Whether you loved the 2015 Oscars or hated the 2015 Oscars, there's no doubt the ceremony left us with a lot to discuss. For about five minutes after Patricia Arquette's spirited, emotional plea for equal rights during her Best Actress acceptance speech at Sunday night's Oscars, I was sure that her actions would be universally praised. After all, she took a moment that was designed to be solely about her and generously made it about all women, using her immense platform in that moment to make a stand on feminism. It was a beautiful five minutes, full of optimism and wet eyes and Meryl Streep fist pumps. But then the five minutes were up, Arquette left the stage to make some comments that clouded her message, and the backlash began — as it always does when a high-profile statement about feminism is made. And I fear it always will, unless we start doing something about it.
Within her speech, after thanking the usual suspects who contributed to the success of her role in Boyhood, Arquette added the following heartfelt call to action:
To every woman who gave birth, to every taxpayer and citizen of this nation, we have fought for everybody else’s equal rights, it’s our time to have wage equality once and for all, and equal rights for women in the United States of America.
Beautiful and overdue, and I can't believe I had tears in my eyes over such an obvious statement, but, unfortunately, that's the time we still live in. But, unfortunately, Arquette followed up that pure, undeniable sentiment with one a little more murky and misguided. Backstage, she told reporters that it's time for all minority groups to unite behind a common goal:
It's time for all the women in America and all the men who love women and all the gay people and all the people of color that we’ve fought for, to fight for us now.
Yeah, I know. That's rough. And people responded accordingly. Who was Arquette, they asked, to demand that the gay community and people of color throw their voice behind the cause of the cis white woman when theirs is still a daily struggle even to be heard?
Arquette's statement is without a doubt both problematic and insensitive. If anyone's denying that, it certainly isn't me. But before leaping to attack her for excluding fellow minority groups from the feminist cause — which she absolutely did — we need to bear in mind that no one person is responsible for speaking for the feminist movement. Part of what I believe feminism seeks to address is that women must be all things at once: they are expected to simultaneously speak for themselves and for every member of their gender, while also presenting inoffensive, unassailable points. Ironically, in battling the image of effortless perfection that society expects women to embody, I think we've applied the same standards to the champions of the movement.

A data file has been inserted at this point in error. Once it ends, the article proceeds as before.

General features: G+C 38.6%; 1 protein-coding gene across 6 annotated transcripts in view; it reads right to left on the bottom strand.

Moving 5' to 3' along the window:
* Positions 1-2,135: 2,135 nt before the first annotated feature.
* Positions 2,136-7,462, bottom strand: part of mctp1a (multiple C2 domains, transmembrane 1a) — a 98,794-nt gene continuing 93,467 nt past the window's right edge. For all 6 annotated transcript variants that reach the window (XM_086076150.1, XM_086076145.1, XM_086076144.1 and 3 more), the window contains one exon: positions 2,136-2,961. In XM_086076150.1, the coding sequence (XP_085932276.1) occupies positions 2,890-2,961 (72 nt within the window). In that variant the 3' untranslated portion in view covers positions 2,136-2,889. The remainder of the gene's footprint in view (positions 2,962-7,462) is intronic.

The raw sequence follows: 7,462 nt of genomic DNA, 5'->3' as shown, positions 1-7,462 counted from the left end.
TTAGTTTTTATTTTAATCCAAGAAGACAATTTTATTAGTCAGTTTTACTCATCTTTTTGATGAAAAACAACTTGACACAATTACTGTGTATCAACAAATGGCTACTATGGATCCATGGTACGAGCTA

It's undeniable that Arquette is speaking from a place of entitlement and privilege. She's cis, white, wealthy, and currently in possession of one of the most coveted awards on the face of the planet — hardly your average lady. She is at the top of her industry in this moment, and that informs the way she looks at and thinks about the world. In her comments Sunday night, Arquette revealed a clear level of ignorance about the way that world works, or should work, and, while I'm not saying that we need to ignore that lapse, I see no benefit in punishing her for speaking up at all.
If we place such high demands on those who choose to use their fame as a platform for a movement like feminism, what is the incentive for others to add their voices to the conversation? There needs to be room for growth and perspective and learning and communication, and those benefits don't come from success; they come from failure. I'd love it if we could see her slip-up as an opportunity for education instead of vilification.
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